Paralysis and severe disability requiring intensive care in Neolithic Asia
Oxenham, Marc F., Tilley, Lorna, Matsumura, Hirofumi, Nguyen, Lan Cuong, Nguyen, Kim Thuy, Nguyen, Kim Dung, Domett, Kate, and Huffer, Damien (2009) Paralysis and severe disability requiring intensive care in Neolithic Asia. Anthropological Science, 117 (2). pp. 107-112.
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This communication documents one of the earliest verifiable cases of human paralysis associated with severe spinal pathology. A series of skeletal abnormalities is described for a young adult male (M9) from a Southeast Asian Neolithic community. Differential diagnosis suggests that M9 suffered from a severely disabling congenital fusion of the spine (Klippel–Feil Syndrome, Type III), resulting in child-onset lower body paralysis at a minimum (maximally quadriplegia). M9 experienced severe, most probably total, incapacitation for at least a decade prior to death. In the prehistoric context, this individual’s condition would have rendered him completely dependent on others for survival.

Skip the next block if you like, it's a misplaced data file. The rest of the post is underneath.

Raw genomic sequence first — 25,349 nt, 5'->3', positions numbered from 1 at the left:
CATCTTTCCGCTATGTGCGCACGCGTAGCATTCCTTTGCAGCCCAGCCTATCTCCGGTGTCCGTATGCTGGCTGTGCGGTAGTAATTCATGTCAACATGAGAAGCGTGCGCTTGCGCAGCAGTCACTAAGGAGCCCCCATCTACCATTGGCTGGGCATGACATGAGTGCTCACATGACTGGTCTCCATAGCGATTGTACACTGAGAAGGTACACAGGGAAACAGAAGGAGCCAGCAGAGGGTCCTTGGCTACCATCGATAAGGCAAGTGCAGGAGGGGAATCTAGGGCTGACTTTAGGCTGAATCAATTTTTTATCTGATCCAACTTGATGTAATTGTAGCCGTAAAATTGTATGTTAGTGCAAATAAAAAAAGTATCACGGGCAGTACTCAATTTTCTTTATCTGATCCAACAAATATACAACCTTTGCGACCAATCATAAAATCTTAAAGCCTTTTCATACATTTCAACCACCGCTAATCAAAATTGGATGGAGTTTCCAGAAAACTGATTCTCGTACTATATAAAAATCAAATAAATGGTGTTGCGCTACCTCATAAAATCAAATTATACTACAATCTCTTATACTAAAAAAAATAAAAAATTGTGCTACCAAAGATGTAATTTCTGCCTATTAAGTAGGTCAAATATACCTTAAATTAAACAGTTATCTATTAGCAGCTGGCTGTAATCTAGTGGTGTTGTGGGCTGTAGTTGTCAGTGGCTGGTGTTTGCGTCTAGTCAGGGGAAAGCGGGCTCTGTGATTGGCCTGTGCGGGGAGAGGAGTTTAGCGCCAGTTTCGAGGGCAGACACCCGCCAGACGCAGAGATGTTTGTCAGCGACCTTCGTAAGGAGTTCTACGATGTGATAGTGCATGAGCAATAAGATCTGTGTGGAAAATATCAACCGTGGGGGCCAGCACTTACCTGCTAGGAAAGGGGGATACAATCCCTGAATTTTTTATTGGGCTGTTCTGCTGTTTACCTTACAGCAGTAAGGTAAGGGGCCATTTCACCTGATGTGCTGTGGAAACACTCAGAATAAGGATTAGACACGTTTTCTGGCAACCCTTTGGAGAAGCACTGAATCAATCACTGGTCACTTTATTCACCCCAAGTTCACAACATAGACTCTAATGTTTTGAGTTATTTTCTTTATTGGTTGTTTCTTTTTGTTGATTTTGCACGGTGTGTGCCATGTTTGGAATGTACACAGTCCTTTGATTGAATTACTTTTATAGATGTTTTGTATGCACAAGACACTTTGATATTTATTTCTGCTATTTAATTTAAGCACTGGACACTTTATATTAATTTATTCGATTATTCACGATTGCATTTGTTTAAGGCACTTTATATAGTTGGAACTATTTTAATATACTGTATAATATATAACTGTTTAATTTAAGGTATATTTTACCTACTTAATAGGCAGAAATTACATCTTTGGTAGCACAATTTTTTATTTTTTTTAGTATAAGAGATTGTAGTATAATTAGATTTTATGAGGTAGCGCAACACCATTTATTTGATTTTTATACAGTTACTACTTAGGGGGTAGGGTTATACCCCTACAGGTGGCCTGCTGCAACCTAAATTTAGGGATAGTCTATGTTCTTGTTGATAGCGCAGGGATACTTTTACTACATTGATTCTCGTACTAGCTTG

|Item Type:||Article (Refereed Research - C1)|
|Keywords:||quadriparesis, Klippel–Feil, juvenile-onset|
|FoR Codes:||21 HISTORY AND ARCHAEOLOGY > 2101 Archaeology > 210103 Archaeology of Asia, Africa and the Americas @ 100%|
|SEO Codes:||95 CULTURAL UNDERSTANDING > 9505 Understanding Past Societies > 950502 Understanding Asias Past @ 100%|
|Deposited On:||25 Sep 2009 11:54|
|Last Modified:||15 Jun 2013 00:46|
Last 12 Months: 0
|Citation Counts with External Providers:||Web of Science: 2|
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